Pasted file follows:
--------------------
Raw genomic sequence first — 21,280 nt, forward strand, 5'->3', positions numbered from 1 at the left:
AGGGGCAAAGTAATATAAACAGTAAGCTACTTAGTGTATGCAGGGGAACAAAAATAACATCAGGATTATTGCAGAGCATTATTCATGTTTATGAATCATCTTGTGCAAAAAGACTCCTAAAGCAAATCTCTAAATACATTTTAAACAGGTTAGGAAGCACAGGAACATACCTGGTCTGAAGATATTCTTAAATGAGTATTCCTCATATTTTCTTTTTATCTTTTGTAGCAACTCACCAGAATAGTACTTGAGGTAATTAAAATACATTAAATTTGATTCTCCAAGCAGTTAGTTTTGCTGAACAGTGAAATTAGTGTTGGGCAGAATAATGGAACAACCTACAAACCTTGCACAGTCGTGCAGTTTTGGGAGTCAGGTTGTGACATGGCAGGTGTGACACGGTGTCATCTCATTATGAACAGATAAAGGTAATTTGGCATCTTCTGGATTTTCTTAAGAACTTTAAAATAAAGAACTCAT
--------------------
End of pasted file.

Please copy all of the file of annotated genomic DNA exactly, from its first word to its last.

Raw genomic sequence first — 21,280 nt, forward strand, 5'->3', positions numbered from 1 at the left:
AGGGGCAAAGTAATATAAACAGTAAGCTACTTAGTGTATGCAGGGGAACAAAAATAACATCAGGATTATTGCAGAGCATTATTCATGTTTATGAATCATCTTGTGCAAAAAGACTCCTAAAGCAAATCTCTAAATACATTTTAAACAGGTTAGGAAGCACAGGAACATACCTGGTCTGAAGATATTCTTAAATGAGTATTCCTCATATTTTCTTTTTATCTTTTGTAGCAACTCACCAGAATAGTACTTGAGGTAATTAAAATACATTAAATTTGATTCTCCAAGCAGTTAGTTTTGCTGAACAGTGAAATTAGTGTTGGGCAGAATAATGGAACAACCTACAAACCTTGCACAGTCGTGCAGTTTTGGGAGTCAGGTTGTGACATGGCAGGTGTGACACGGTGTCATCTCATTATGAACAGATAAAGGTAATTTGGCATCTTCTGGATTTTCTTAAGAACTTTAAAATAAAGAACTCAT